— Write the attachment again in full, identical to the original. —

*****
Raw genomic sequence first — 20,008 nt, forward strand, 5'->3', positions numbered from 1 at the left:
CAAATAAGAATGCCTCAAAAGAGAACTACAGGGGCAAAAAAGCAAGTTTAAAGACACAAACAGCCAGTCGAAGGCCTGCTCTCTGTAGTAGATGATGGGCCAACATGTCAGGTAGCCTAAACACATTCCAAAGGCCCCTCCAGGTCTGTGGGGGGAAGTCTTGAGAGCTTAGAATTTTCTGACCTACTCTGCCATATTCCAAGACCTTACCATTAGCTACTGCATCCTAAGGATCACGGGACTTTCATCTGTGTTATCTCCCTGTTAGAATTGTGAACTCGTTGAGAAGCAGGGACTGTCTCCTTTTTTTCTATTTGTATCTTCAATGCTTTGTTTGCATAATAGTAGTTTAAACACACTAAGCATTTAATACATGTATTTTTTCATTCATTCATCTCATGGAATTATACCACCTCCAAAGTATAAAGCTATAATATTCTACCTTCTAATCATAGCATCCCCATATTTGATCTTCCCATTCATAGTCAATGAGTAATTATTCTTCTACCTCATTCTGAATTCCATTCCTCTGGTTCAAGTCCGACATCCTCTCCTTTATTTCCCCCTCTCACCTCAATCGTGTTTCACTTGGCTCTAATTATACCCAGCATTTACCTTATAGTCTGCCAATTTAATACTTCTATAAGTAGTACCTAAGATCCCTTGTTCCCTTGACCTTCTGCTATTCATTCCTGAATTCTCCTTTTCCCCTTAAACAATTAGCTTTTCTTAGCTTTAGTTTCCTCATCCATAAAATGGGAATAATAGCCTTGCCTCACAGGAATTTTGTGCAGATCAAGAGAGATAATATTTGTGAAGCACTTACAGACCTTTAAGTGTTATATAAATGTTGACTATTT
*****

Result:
Raw genomic sequence first — 20,008 nt, forward strand, 5'->3', positions numbered from 1 at the left:
CAAATAAGAATGCCTCAAAAGAGAACTACAGGGGCAAAAAAGCAAGTTTAAAGACACAAACAGCCAGTCGAAGGCCTGCTCTCTGTAGTAGATGATGGGCCAACATGTCAGGTAGCCTAAACACATTCCAAAGGCCCCTCCAGGTCTGTGGGGGGAAGTCTTGAGAGCTTAGAATTTTCTGACCTACTCTGCCATATTCCAAGACCTTACCATTAGCTACTGCATCCTAAGGATCACGGGACTTTCATCTGTGTTATCTCCCTGTTAGAATTGTGAACTCGTTGAGAAGCAGGGACTGTCTCCTTTTTTTCTATTTGTATCTTCAATGCTTTGTTTGCATAATAGTAGTTTAAACACACTAAGCATTTAATACATGTATTTTTTCATTCATTCATCTCATGGAATTATACCACCTCCAAAGTATAAAGCTATAATATTCTACCTTCTAATCATAGCATCCCCATATTTGATCTTCCCATTCATAGTCAATGAGTAATTATTCTTCTACCTCATTCTGAATTCCATTCCTCTGGTTCAAGTCCGACATCCTCTCCTTTATTTCCCCCTCTCACCTCAATCGTGTTTCACTTGGCTCTAATTATACCCAGCATTTACCTTATAGTCTGCCAATTTAATACTTCTATAAGTAGTACCTAAGATCCCTTGTTCCCTTGACCTTCTGCTATTCATTCCTGAATTCTCCTTTTCCCCTTAAACAATTAGCTTTTCTTAGCTTTAGTTTCCTCATCCATAAAATGGGAATAATAGCCTTGCCTCACAGGAATTTTGTGCAGATCAAGAGAGATAATATTTGTGAAGCACTTACAGACCTTTAAGTGTTATATAAATGTTGACTATTT